Joe Biden made a lot of claims about Mitt Romney and the Republican presidential nominee's policies during his fiery speech at the Democratic National Convention Thursday night, but one of them may have been a bit overblown.
Biden slammed Romney’s proposal to overhaul the system for taxing corporations’ overseas profits. Under current U.S. tax laws, companies are responsible for paying taxes on the profits they earn abroad; they get credits for paying foreign taxes on their profits and don’t have to pay U.S. taxes until they bring the money home. But under Romney’s proposal, according to Bloomberg, companies wouldn’t owe much to the U.S. government in taxes on what they make overseas.
Biden said of Romney's proposal Thursday night:
Governor Romney believes in this global economy it doesn't matter much where American companies invest and put their money or where they create jobs. As a matter of fact, in his budget proposal, in his tax proposal, he calls for a new tax. It's called a territorial tax, which the experts have looked at, and they acknowledge it will create 800,000 new jobs -- all of them overseas, all of them.
The only problem: Biden’s 800,000 jobs claim makes a lot of assumptions based on just one study. According to Bloomberg, the findings come from a July study by Reed professor Kimberly Clausing, who offered an analysis of a pure territorial tax system, or one in which companies would pay no U.S. taxes on the profits they make overseas. It’s unclear if Romney’s plan would entirely eliminate U.S. taxes on overseas profits.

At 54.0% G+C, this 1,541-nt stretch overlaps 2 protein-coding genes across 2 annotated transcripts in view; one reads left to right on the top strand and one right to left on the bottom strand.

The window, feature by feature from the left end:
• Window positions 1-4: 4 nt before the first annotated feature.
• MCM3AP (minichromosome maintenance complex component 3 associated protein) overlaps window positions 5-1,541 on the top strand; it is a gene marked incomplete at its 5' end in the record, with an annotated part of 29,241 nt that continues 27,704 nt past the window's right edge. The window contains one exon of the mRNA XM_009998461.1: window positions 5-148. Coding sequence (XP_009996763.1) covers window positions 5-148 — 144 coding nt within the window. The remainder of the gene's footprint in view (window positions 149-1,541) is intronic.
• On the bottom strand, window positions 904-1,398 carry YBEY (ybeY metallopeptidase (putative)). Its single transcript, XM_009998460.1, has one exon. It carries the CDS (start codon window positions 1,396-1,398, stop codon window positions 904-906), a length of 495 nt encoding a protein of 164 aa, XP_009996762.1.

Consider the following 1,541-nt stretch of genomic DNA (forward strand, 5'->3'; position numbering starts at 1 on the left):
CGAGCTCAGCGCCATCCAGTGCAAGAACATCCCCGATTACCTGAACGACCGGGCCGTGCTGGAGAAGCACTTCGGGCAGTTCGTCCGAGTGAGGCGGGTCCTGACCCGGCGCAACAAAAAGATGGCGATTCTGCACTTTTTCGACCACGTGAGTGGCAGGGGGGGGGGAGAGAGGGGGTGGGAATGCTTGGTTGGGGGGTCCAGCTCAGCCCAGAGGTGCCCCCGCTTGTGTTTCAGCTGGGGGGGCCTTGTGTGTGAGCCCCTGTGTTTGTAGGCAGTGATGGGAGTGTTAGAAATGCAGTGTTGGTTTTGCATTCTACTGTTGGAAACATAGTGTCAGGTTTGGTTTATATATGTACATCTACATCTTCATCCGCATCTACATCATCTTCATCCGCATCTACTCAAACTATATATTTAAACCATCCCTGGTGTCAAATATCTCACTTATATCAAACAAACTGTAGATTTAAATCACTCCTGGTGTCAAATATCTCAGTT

In addition, Clausing's study assumes the U.S. corporate tax rate -- which at 35 percent is relatively high, compared to that of other countries -- would stay about the same under a territorial tax system, pushing companies to make their money overseas, where corporate tax rates have been on the decline since 2008.
After Clausing released her study in July, conservative outlets pounced, noting that she had donated to President Obama’s reelection campaign.
As it turns out, some Obama advisers think a territorial tax would be a good idea. Business leaders on Obama’s Export Council and on his Council on Jobs and Competitiveness have supported the idea of a territorial tax in the past, according to ABC News’ Jake Tapper. And it seems to be working for other countries; 25 out of the 34 countries in the Organisation of Economic Cooperation and Development use a territorial tax system.